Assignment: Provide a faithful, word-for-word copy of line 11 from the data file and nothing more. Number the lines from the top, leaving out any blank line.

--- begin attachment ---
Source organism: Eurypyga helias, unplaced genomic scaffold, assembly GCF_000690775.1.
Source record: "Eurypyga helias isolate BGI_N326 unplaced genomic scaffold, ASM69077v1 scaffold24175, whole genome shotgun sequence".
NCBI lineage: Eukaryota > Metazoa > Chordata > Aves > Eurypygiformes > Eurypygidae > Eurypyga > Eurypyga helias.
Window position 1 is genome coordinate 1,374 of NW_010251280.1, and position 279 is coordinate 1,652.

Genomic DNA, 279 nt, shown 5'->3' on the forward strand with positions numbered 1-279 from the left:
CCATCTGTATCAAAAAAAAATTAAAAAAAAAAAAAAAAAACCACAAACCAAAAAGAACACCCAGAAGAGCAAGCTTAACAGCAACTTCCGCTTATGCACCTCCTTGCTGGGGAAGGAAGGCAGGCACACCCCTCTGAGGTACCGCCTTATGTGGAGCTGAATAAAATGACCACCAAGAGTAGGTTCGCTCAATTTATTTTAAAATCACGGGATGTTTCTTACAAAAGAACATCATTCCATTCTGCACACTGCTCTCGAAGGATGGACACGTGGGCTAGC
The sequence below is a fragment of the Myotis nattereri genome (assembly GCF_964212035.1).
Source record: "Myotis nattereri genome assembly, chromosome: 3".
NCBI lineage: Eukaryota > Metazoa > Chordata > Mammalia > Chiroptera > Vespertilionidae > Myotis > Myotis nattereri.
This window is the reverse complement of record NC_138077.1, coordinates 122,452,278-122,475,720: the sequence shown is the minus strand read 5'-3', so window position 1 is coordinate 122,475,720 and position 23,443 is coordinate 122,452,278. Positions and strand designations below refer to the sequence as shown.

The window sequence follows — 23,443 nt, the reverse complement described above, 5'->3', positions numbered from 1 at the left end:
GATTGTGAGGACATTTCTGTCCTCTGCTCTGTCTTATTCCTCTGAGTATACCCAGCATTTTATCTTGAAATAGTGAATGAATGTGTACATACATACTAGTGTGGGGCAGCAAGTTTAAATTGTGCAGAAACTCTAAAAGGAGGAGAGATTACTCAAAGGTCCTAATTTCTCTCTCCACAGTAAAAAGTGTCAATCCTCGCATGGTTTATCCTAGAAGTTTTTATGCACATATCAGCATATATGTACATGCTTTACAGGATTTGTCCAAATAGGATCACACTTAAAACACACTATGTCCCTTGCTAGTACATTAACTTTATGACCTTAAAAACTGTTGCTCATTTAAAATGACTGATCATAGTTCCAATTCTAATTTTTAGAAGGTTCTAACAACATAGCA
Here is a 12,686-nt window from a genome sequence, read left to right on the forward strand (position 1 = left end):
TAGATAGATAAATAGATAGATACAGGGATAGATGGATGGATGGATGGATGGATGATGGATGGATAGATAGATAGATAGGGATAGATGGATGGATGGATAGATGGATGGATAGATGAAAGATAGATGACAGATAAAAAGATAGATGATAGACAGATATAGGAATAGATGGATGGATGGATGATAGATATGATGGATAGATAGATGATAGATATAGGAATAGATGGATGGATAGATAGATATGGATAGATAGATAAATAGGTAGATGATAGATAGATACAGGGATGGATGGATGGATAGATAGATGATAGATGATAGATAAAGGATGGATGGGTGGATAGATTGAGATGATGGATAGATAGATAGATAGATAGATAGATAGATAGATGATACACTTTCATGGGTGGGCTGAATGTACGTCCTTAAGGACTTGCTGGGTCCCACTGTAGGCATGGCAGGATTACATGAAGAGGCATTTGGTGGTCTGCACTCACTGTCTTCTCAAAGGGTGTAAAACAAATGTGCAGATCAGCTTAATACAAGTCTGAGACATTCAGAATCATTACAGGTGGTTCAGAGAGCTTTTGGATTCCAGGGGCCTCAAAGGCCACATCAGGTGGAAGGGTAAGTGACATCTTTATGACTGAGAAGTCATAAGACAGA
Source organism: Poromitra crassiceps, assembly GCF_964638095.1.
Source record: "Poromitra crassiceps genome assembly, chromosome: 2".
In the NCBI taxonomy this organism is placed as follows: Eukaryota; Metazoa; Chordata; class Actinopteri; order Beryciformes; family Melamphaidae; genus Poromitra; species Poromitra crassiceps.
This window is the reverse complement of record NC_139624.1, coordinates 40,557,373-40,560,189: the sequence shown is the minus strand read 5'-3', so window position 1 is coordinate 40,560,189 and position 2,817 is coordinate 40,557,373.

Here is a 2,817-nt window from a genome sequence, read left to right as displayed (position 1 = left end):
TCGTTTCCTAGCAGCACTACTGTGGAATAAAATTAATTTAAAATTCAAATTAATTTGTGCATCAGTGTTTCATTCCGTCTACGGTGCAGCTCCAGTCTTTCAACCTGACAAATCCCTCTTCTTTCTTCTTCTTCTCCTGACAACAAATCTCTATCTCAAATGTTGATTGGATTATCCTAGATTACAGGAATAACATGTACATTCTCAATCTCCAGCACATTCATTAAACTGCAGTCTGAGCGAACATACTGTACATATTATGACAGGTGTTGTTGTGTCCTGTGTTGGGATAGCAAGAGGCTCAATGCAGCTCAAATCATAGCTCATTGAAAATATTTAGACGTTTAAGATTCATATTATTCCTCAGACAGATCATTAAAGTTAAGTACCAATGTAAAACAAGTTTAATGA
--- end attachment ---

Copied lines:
The window sequence follows — 23,443 nt, the reverse complement described above, 5'->3', positions numbered from 1 at the left end: